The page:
Volunteers gathered at Squak Valley Park to launch the planting season at the inaugural Green Issaquah Day on Nov. 4 — and the event concluded with over 300 trees planted at the park.
Green Issaquah Day was one of the 65 events the Green Issaquah team put on this year, and expected to be the largest event of the year, with 60 registered volunteers. However, due to bad weather conditions, 31 volunteers showed.
Issaquah’s Urban Forest Supervisor, Dan Hintz, said with the Green Issaquah Day event and the upcoming volunteer events on Nov. 11, Green Issaquah will have planted 2,000 trees in Issaquah this year.
Green Issaquah is a product of the City of Issaquah’s efforts to create a comprehensive plan for the maintenance, stewardship and restoration of the forested parks, which cover over 1,500 acres of the city.
Issaquah has a history of forest restoration projects, Hintz said. The city has undertaken land acquisitions, habitat restoration and volunteer efforts since the 1990s.
“It’s certainly something that’s been slowly built upon,” Hintz said. “There were certain people that would come to the city, you know, kind of leave and kind of add on to it.”
Hintz said in the past, decisions on what sites to work on were often impromptu. In 2018, a goal was created from the park’s strategic plan to find a way to formalize priorities in the city park system alongside volunteer engagement.
The strategic plan guided the development of Green Issaquah in 2019. With funding from the City of Issaquah and King Conservation District, the City of Issaquah and Forterra — a nonprofit organization that works with communities to create land-based solutions with climate and large-scale impact — formed a partnership toevaluate the existing city-wide community stewardship efforts and the health and condition of the Issaquah forested parks and natural areas.
Through this assessment, a 20-year implementation plan was created, with the help of the American Forest Management. This plan meticulously combs the findings, goals and implementation strategies across three categories: field, community, and resources.
With these efforts and funding, Green Issaquah joined the Green Cities Network with 14 other cities making similar environmental efforts. These cities span King County, Pierce County and Snohomish County.
The Green Cities Network aims to join with cities to restore and steward more than 13,000 acres of parkland, according to the 20-year implementation plan.
Although the Green Issaquah staff continues with Green Cities Network quarterly meetings, Forterra has since taken a step back. Despite their absence, the City of Issaquah stepped forward and grew Green Issaquah internally.
The City of Issaquah has since built a Green Issaquah team led by city staff, with some positions added last year for the Green Issaquah program.
One of the first Green Issaquah partnerships was with the Mountains to Sound Greenway Trust, which has been working on ground restoration in Issaquah for decades.
However, many active community groups in the city have since followed, including Issaquah Alps Trails Club, Lake Sammamish Urban Wildlife Refuge, Mountains to Sound Greenway Trust, Snoqualmie Tribe Ancestral Lands Movement and Trout Unlimited.
Green Issaquah also partners with schools, businesses and volunteers to implement the 20-year plan.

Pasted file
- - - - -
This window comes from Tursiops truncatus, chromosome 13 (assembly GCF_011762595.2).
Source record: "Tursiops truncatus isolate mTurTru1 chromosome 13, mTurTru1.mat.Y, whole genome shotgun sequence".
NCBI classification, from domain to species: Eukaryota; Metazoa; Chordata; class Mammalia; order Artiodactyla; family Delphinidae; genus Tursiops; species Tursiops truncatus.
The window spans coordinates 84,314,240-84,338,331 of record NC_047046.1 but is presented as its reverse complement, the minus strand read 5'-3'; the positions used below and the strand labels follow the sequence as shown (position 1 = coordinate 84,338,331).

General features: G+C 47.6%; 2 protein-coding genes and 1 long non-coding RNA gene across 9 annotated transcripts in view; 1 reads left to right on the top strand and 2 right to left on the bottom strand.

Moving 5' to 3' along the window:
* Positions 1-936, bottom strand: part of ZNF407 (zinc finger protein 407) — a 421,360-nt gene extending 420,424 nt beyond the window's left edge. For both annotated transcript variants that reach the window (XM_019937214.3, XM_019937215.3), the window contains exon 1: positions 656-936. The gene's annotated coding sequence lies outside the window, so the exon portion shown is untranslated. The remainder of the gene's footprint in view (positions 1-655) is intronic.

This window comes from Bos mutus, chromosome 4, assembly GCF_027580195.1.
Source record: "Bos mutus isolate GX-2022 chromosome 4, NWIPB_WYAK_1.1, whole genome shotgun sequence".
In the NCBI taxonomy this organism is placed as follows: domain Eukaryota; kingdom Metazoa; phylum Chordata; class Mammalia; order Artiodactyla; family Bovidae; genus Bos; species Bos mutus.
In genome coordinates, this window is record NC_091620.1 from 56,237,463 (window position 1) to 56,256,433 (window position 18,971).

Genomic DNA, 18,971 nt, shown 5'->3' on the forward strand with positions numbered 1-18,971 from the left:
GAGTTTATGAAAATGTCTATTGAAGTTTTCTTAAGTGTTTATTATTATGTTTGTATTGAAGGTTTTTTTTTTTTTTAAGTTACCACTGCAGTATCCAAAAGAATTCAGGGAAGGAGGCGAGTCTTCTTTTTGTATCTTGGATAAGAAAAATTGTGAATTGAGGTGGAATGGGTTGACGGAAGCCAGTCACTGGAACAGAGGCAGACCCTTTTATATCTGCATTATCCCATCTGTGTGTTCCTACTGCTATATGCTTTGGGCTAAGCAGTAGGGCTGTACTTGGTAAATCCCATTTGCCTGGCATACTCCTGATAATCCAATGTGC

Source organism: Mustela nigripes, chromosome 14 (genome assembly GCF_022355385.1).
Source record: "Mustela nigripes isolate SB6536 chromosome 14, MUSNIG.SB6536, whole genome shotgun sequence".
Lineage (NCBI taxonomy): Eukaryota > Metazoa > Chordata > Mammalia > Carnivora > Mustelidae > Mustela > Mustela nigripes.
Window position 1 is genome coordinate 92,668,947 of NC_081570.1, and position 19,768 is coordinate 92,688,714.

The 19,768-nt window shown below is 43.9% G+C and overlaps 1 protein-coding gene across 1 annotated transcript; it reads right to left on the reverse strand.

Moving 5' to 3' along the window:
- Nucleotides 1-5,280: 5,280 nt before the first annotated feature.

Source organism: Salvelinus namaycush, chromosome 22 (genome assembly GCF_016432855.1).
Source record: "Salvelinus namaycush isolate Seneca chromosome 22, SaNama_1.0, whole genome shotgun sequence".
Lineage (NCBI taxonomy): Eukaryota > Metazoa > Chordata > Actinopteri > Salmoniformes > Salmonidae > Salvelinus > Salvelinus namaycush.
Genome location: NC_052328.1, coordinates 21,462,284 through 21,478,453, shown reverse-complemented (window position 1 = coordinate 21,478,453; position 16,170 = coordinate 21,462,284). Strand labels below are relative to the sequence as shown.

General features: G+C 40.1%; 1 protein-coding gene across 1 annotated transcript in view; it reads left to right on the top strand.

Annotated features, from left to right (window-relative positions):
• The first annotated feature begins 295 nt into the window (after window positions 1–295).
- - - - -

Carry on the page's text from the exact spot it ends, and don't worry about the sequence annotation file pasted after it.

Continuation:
Hintz said creating this team has added a lot of capacity to the internal city program.
This expansion has shown success in numbers as the program rounds its third year since its inception.
One of Green Issaquah’s 2023 goals, guided by the 20-year plan, was to reach 2300 volunteer hours. Hintz said the team surpassed this goal — hitting 3000 hours — and with more volunteer events planned before the end of the year, this number will only continue to rise.
While Green Issaquah and its partnered community groups initiate many volunteer events, Green Issaquah includes a supplemental program including a Forest Stewards Program. This program trains volunteers to become their own volunteer event leaders and project coordinators.
Forest stewards are provided training in ecological restoration and work closely with Green Issaquah city staff to learn how to lead a volunteer restoration event in parks or natural areas identified by the Green Issaquah assessment, according to Green Issaquah.
“You know, some of [the forest stewards] like to work individually, they might live across from a park and just want to kind of go out there for a little bit after work or something,” Hintz said. “Some people love to actually lead their own small little teams, either people from their network, or we’ll help recruit volunteers.”
The goal in 2023 was to add 10 stewards to the program; Hintz said Green Issaquah met that goal exactly.
Green Issaquah’s driving force is to restore and enhance land and habitat with as many hands on deck as possible. However, Hintz said making the events educational is just as important.
Many times I get people who ask “’Hey, in my backyard, I have this, what should I do?’,” Hintz said. “We have a lot of acres of public land in Issaquah, but it’s still primarily privately owned, in terms of our forests and trees.”
With private property covering 44% of Issaquah forested, according to an assessment, Hintz hopes volunteers and forest stewards can take some of that knowledge back to their homes.
Hintz said providing the educational aspect gives people context on the efforts they are making while volunteering, which he believes is more impactful than solely reading or talking about these environmental efforts.
“We want to be very available and transparent around the time and effort we’re putting into this,” Hintz said. “I think it’s very much about getting people’s hands out in parks and kind of learning about some of the history here and that a lot of this work certainly didn’t happen by accident.”